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Below are publications associated with the Southwest Biological Science Center's research.

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Filter Total Items: 1270

Crop water use dynamics over arid and semi-arid croplands in the lower Colorado River Basin

Numerous studies have evaluated the application of Remote Sensing (RS) techniques for mapping actual evapotranspiration (ETa) using Vegetation-Index-based (VI-based) and surface energy balance methods (SEB). SEB models computationally require a large effort for application. VI-based methods are fast and easy to apply and could therefore potentially be applied at high resolution; however, the accur
Neda Abbasi, Hamideh Nouri, Pamela L. Nagler, Kamel Didan, Sattar Chavoshi Borujeni, Armando Barreto-Muñoz, Christian Opp, Stefan Siebert

Supplying ecosystem services on US rangelands

Rangelands comprise 40% of the conterminous United States and they supply essential ecosystem services to society. A scenario assessment was conducted to determine how accelerating biophysical and societal drivers may modify their future availability. Four scenarios emerged: two may maintain rural communities by sustaining the prevailing ecosystem service of beef cattle production, and two may tra
David D. Briske, Steven R. Archer, Emily Burchfield, William Burnidge, Justin D. Derner, Hannah Gosnell, Jerry Hatfield, Clare E. Kazanski, Mona Khalil, Tyler J. Lark, Pamela L. Nagler, Osvaldo E. Sala, Nathan F. Sayre, Kimberly R. Stackhouse-Lawson

Time, climate, and soil settings set the course for reclamation outcomes following dryland energy development

Soil attributes, climate, and time since reclamation have important implications for oil and gas reclamation success on drylands. It is uncertain if reclaimed well pads, on highly degraded drylands, can successfully regain ecological function or meet indicator benchmarks for reclamation. Here, our goals were to assess patterns in reclamation outcomes relative to (1) soil attributes, climate, and t
Randi Corrine Lupardus, Aarin Sengsirirak, Keven Griffen, Anna C Knight, Brandon E McNellis, John B. Bradford, Seth M. Munson, Sasha C. Reed, Miguel L. Villarreal, Michael C. Duniway

Biophysical factors control invasive annual grass hot spots in the Mojave Desert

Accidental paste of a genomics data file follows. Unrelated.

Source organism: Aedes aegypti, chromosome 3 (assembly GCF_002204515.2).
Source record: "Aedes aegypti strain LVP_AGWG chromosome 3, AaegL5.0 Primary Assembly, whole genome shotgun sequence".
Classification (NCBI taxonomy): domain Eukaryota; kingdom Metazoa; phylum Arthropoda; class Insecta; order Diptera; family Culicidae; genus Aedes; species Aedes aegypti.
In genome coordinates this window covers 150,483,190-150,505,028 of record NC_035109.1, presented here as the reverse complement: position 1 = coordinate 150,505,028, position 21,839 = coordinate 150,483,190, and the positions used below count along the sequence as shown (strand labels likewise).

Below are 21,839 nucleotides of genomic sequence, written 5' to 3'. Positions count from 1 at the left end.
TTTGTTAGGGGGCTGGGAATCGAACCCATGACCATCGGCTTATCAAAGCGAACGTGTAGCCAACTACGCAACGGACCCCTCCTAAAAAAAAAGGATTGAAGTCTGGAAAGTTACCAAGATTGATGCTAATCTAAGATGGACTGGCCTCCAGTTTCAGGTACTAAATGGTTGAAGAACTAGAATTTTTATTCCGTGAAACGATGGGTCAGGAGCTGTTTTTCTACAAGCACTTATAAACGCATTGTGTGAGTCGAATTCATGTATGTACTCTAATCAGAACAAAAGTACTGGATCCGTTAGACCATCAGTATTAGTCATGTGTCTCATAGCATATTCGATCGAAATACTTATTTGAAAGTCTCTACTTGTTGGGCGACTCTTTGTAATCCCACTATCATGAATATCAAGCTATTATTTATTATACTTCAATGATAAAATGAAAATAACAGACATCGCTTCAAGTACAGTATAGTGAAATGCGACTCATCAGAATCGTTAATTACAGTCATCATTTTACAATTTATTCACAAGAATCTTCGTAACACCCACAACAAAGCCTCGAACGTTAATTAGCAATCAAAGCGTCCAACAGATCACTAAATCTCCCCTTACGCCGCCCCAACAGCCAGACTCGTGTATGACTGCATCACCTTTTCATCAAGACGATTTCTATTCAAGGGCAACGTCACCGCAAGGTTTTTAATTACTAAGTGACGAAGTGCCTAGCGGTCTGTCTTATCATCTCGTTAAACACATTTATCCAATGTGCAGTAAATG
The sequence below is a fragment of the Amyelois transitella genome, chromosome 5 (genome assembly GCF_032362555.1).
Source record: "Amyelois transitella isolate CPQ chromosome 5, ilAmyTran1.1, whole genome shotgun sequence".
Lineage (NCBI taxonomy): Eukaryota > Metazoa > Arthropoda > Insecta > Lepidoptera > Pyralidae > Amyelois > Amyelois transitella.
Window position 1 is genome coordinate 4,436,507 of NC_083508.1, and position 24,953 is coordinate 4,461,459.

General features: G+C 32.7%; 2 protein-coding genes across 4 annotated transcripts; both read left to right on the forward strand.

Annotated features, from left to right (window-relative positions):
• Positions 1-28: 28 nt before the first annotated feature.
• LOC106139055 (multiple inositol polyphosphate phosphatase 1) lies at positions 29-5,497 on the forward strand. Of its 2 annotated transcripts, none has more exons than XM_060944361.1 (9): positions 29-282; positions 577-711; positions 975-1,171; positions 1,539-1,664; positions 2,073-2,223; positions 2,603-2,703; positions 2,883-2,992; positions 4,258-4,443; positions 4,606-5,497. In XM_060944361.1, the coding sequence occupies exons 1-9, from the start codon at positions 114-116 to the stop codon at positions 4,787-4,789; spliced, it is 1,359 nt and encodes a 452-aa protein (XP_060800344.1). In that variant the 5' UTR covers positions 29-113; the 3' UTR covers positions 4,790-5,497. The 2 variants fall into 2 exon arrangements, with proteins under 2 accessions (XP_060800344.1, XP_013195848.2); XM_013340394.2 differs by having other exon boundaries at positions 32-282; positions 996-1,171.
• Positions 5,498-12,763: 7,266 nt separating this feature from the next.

Invasive annual grasses can promote ecosystem state changes and habitat loss in the American Southwest. Non-native annual grasses such as Bromus spp. and Schismus spp. have invaded the Mojave Desert and degraded habitat through increased fire occurrence, severity, and shifting plant community composition. Thus, it is important to identify and characterize the areas where persistent invasion has oc
Tanner Corless Smith, Tara B.B. Bishop, Michael C. Duniway, Miguel L. Villarreal, Anna C Knight, Seth M. Munson, Eric K. Waller, Ryan Jensen, Richard A. Gill

Landscape diversity promotes stable food-web architectures in large rivers

Uncovering relationships between landscape diversity and species interactions is crucial for predicting how ongoing land-use change and homogenization will impact the stability and persistence of communities. However, such connections have rarely been quantified in nature. We coupled high-resolution river sonar imaging with annualized energetic food webs to quantify relationships among habitat div
Eric Arthur Scholl, Wyatt F. Cross, Christopher S. Guy, Addie J. Dutton, James R. Junker

Migration timing and tributary use of spawning flannelmouth sucker (Catostomus latipinnis)

Spawning phenology and associated migrations of fishes are often regulated by factors such as temperature and stream discharge, but flow regulation of mainstem rivers coupled with climate change might disrupt these cues and affect fitness. Flannelmouth sucker (Catostomus latipinnis) persisting in heavily modified river networks are known to spawn in tributaries that might provide better spawning h